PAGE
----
Could you enrol her in something like pre-school ballet, gym or swimming classes so she gets used to dealing with a fairly formalised class (still good fun, but children do have to concentrate and do what they were told) without having parents to turn to?

Personally, I would try to get her to go to nursery again (even for a small amount of time). My neighbour's 4 year old had a spectacular "fail" settling into a large nursery...6 months later they took him to a much smaller one and he found that a lot easier. Sods law, that nursery had to close, but he loves the new one with barely a grumble.

There are plenty of lovely books about going to nursery for the first time (or school for that matter). You will probably find the children pick up every cough and cold going so get a bit of immunity before Autumn term at school.

Our nursery made a "big thing" about going to school for a few weeks of the summer term. School uniforms took pride of place in the dressing up corner and a great many school-themed stories were read.

Even if there are a few setbacks over the next few months, try to make a point of reinforcing the good points.

Aside from the basic literacy and numeracy Reception seems to be about building basic living/social skills. Get her used to pouring some water if she is thirsty, getting changed and deciding when to wear coat and gloves, going to the loo when she needs to (rather than waiting for you to spot she has been jiggling up and down for 5 minutes)......

Above all, try not to get stressed because kids can spot things like that a mile off!

MillyMollyMama Thu 06-Mar-14 17:07:03

I agree with everyone else who says you need to practice separation. With two nursery failures behind you she only knows being taken out when it goes wrong. Academic issues fall into place but being confident about school and being away from Mum are different issues. Also, try not to show anxiety yourself. Be confident, up beat and excited for both of you. Backing out again if things are not right, is, presumably, not an option this time.

bluewisteria Fri 07-Mar-14 09:31:46

Thank you so much for all your brilliant responses! I can't tell you how much I appreciate them and how reassuring they have been.

We are in the process of moving house to be near a particular school we have found that we think would be great for our daughters. We have rented out our house and have taken a sabbatical for 7 months in Andalucia - we are here now. On returning to UK we will be relocating to a new part of the country. It is a lot of change. We talk to them openly about where we are living/travelling/moving to etc.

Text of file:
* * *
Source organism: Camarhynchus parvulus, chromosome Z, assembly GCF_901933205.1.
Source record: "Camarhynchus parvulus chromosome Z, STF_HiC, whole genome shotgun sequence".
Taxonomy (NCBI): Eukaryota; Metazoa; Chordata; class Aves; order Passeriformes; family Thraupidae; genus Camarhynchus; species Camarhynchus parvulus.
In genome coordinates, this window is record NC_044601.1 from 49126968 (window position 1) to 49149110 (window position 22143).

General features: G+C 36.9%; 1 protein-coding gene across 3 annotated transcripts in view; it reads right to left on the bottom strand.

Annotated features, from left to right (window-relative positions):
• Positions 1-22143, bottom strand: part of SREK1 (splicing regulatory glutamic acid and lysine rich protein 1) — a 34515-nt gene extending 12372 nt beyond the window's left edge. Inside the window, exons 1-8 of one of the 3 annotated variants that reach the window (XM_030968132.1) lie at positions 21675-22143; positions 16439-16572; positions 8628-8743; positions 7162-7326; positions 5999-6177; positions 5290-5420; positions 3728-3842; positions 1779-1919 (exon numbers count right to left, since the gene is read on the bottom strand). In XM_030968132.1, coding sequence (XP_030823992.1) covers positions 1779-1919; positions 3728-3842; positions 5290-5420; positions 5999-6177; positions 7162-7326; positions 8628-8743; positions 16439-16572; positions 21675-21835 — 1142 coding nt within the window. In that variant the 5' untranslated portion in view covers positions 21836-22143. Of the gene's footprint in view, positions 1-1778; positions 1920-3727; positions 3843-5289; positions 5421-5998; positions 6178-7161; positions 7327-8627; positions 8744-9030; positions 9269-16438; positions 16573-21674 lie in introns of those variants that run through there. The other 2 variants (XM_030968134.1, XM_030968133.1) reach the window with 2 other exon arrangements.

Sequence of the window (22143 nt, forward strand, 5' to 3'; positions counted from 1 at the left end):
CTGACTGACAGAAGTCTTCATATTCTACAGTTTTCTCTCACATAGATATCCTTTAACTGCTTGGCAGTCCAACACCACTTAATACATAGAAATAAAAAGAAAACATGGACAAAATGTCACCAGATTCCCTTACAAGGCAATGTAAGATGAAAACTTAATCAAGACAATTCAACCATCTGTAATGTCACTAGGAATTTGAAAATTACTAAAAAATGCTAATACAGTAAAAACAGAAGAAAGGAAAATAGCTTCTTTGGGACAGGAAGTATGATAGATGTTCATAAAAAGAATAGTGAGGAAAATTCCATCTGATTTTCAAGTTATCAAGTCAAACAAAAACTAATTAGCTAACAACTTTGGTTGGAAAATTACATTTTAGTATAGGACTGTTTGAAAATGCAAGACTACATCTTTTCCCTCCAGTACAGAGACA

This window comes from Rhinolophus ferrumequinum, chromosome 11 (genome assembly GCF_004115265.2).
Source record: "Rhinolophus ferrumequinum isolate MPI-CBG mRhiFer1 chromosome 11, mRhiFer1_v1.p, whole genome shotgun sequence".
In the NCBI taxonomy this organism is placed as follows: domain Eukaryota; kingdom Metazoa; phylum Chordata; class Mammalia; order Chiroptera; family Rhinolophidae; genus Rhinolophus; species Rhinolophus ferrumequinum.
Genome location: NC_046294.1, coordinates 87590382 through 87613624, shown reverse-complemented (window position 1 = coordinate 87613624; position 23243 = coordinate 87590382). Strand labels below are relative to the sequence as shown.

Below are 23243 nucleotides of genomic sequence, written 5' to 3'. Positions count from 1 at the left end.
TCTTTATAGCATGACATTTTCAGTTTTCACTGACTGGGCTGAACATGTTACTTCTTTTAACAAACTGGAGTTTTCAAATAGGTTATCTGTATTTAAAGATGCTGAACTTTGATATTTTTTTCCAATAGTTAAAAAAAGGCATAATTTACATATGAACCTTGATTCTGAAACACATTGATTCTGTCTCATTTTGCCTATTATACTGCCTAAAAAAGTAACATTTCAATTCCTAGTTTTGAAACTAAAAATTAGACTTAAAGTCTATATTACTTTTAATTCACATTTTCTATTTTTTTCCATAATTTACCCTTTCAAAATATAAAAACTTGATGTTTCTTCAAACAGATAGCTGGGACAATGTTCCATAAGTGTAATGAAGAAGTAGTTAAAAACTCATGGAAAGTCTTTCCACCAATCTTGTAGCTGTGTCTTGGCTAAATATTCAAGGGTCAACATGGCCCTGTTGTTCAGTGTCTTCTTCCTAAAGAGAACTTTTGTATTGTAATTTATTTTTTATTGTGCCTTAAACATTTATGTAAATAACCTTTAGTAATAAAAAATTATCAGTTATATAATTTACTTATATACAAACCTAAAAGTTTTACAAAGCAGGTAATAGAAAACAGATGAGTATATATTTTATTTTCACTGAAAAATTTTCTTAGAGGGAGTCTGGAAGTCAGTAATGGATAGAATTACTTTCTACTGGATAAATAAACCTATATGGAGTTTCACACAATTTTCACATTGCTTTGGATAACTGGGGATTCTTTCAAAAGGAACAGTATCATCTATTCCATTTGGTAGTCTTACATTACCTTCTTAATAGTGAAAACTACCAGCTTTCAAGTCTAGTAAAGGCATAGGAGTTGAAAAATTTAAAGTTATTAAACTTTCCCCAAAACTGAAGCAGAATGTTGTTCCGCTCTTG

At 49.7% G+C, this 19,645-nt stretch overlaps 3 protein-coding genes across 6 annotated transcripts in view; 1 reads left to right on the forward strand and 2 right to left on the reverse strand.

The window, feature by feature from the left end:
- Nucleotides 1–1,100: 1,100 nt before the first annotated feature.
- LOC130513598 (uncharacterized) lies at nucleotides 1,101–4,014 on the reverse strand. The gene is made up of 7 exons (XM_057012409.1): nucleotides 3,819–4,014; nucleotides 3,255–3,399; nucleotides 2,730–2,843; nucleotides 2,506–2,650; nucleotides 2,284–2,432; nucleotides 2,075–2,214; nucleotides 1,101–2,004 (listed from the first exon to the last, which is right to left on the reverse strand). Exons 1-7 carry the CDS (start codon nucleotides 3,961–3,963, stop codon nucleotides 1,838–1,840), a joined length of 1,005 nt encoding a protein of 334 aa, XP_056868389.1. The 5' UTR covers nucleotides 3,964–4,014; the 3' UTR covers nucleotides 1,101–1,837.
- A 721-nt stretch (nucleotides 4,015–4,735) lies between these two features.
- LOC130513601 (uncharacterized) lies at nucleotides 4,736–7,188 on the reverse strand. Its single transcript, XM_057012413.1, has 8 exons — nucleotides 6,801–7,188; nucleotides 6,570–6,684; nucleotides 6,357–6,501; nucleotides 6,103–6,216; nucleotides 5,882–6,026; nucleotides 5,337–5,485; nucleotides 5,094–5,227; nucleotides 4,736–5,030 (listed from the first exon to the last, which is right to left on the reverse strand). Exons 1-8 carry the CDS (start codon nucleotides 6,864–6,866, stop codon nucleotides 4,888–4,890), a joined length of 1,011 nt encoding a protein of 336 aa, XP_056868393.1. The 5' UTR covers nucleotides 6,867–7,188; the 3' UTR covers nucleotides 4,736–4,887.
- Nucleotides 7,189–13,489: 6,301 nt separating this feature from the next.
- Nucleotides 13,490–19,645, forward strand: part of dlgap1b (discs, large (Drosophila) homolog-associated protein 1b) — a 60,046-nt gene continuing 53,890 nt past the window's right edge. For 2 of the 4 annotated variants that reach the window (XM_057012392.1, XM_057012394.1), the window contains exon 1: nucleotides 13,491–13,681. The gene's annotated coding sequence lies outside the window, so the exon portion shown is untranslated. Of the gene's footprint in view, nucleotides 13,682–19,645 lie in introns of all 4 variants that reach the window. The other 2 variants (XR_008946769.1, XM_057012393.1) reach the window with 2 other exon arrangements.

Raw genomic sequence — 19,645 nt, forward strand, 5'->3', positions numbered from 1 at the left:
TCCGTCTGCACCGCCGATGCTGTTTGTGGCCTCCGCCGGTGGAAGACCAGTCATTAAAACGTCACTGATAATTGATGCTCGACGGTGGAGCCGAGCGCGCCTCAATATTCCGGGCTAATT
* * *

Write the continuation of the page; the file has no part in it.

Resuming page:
We could put them both in a local Spanish nursery, in the same class, for a few months. The only hesitation is, a) language barrier- they are not bilingual but of an age and enjoy communicating enough that they would thrive I think, after the initial crunch. b) If they don't enjoy it, and it turns into another failed experience we will be pulling them out anyway to go back to the UK. It seems to me that this might reinforce that if an experience is negative then they can move on again. c) if they do enjoy it and form friendships we will be breaking them off.

I wonder if it is just best to make the most of this situation but preparing how we can in terms of independence and learning letters etc, and then really talk about enjoying school/order some books to Spain and read them here?? And then to have enough faith in the school that they will help her transition while we are not around.

My gut instinct is that she is really ready and will thrive at school. I didn't feel she was particularly ready for nursery but felt under enormous social pressure to put her in. Was told 'you need your life back/how boring/engage your mind in something else' etc etc. Which I found very hard and not true. I wanted to look after them, and quite possibly/probably she picked up on me not being ready.